7. Pre-implantation genetic screening has been recommended for women of advanced maternal age who undergo in vitro fertilization (IVF) as pregnancy rates among them are low. But the screening actually “significantly reduced the rates of ongoing pregnancies and live births after IVF.”

Thanks to the Internet, consumers can make their own investigations about about medical procedures, other people’s experiences with doctors and hospitals, drugs and their side effects and now more than ever. Of course, not everything you read about health and medicine on the web is accurate. But it is a good thing that consumers today can inform themselves with medical knowledge prior to a doctor’s visit or before undergoing a surgical procedure.

Further research could show that the medical procedures cited in the study may have benefits. The new Mayo Clinic study is a reminder that, when it comes to our health, “accepted medical practices” (bloodletting was considered such for over 2,500 years!)  may not necessarily be the best for our health.

Photo from Thinkstock


Eternal Gardener
Eternal G4 years ago


Jenevieve P.
Past Member 4 years ago

The way you can make a difference in the medical world is to become an ACTIVE participant in a "Standardized Patient program" at a teaching University near you! Call the school of medicine or look online to see if the medical school is involved in the pilot program!
Your present situation might have you loosing faith in the system, but by sharing your experiences with NEW STUDENTS IN SCHOOL, it is the intention of the facilitators-mentors (active licensed doctors) to also hear your story, so they can make changes in the way they interact with patients. You get to interact with first and second year students, all the way up to 4th year students, giving them the opportunity to practice mock pt. encounters, and you either get to be the "Patient" or you get to be involved in the grading process. DON'T COMPLAINT! DO SOMETHING TO MAKE A DIFFERENCE FOR THE FUTURE OF TOMORROWS DOCTORS!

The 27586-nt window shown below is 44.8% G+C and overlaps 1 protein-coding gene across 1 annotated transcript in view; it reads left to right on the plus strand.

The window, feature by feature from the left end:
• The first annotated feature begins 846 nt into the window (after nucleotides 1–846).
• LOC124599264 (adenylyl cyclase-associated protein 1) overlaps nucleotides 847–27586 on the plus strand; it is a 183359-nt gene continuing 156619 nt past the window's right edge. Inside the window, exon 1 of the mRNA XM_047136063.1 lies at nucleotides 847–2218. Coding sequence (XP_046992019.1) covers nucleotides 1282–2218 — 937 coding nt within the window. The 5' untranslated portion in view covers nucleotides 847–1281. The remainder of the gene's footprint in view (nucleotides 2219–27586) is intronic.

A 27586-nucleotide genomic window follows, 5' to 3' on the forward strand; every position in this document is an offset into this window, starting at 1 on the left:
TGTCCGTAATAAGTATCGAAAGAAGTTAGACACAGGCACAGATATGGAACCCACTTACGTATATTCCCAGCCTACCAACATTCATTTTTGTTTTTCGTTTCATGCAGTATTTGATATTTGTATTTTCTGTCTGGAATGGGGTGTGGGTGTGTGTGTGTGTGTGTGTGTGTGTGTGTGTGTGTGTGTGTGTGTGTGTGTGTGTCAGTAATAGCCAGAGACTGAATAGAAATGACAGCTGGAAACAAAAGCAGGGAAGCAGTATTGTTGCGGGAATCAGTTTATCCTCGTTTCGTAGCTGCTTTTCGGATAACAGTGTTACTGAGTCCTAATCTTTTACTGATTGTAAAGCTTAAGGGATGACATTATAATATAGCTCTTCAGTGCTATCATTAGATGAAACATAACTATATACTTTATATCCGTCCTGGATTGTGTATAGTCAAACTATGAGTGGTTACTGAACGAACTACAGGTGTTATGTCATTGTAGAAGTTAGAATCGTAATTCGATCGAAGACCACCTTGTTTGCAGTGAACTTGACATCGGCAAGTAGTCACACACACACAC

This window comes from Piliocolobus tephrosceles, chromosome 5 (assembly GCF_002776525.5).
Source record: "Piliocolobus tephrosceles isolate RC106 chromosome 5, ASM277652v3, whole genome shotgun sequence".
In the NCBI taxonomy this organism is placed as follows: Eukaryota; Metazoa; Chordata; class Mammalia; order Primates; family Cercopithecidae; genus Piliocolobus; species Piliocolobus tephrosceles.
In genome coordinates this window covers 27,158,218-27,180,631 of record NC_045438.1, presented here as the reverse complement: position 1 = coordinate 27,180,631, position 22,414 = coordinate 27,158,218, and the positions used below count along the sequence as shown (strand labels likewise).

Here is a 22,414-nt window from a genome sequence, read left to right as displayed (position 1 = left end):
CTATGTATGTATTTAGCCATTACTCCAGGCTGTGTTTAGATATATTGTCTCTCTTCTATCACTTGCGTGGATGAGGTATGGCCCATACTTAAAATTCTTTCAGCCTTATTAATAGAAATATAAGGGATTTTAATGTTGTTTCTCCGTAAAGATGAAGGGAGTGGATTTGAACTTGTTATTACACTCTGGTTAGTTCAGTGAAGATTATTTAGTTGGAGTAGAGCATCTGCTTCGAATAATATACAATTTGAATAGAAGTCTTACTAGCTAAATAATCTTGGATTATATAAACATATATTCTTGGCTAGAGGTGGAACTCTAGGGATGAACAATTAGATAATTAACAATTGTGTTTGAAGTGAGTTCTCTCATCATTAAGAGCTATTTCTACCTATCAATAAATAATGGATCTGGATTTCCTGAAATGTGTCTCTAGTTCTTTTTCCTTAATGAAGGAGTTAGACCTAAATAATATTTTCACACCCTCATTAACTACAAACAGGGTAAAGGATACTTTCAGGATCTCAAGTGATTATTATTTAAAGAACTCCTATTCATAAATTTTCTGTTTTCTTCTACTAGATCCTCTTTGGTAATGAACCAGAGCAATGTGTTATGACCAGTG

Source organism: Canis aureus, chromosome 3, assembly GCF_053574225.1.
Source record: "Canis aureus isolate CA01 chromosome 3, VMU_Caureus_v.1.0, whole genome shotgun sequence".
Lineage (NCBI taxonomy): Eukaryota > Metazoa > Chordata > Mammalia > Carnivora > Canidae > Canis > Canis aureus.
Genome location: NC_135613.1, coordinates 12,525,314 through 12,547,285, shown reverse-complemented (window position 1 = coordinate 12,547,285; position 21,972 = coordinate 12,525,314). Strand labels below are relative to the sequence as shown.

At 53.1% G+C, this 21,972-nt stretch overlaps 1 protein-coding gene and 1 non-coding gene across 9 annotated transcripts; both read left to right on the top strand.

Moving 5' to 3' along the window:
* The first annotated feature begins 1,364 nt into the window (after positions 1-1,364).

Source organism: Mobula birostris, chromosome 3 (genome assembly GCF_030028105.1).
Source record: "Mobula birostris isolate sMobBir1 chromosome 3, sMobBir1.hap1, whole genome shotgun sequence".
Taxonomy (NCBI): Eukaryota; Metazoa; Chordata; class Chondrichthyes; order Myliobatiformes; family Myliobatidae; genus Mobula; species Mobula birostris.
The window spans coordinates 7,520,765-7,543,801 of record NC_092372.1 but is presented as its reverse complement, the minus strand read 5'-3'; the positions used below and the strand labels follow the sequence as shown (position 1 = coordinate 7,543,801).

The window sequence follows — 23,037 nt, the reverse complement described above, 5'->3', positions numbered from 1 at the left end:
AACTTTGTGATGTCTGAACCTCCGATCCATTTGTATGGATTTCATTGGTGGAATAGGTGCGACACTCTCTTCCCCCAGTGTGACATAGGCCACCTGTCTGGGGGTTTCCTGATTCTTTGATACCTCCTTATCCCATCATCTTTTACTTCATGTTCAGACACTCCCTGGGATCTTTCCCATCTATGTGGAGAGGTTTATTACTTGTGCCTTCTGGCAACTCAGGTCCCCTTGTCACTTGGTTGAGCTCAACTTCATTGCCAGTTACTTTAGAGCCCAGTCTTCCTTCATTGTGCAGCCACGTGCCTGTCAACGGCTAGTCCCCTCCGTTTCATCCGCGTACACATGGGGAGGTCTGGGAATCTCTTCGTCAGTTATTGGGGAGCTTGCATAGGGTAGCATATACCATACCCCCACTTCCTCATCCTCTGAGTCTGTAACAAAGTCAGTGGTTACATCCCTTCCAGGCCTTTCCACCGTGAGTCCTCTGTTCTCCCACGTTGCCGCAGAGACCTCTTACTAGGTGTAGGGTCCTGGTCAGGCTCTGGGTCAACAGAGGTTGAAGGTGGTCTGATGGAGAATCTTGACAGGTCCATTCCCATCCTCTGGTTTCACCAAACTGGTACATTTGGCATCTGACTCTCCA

Christina B.
Christina B4 years ago

My clinical experience has shown that for 9 out of 10 people researching the internet for medical stuff is not beneficial *at all* because they are simply not educated enough to understand what they read. As a result, they tend to think they are terminally ill, even if all they have is a case of the flu. It's all very frustrating, I have to say.

Ernie Miller
william Miller4 years ago

Medicine in America is a joke

Manuela C.
Manuela C4 years ago

Medicine, as any type of science, is evolving every day and what we though was best as much as 5 years ago may be regarded as harmful today. That's why these studies are made and there are clinical trials.

Geoff P.
Past Member 4 years ago

Only get medical advice if you are really sick.

Winn Adams
Winn A4 years ago


Laura Saxon
.4 years ago

Thanks for posting. Very interesting.

Marie W.
Marie W4 years ago

Try ancient Chinese method- patient doesn't get better doctor pays.

Fi T.
Past Member 4 years ago

Nothing is fully guaranteed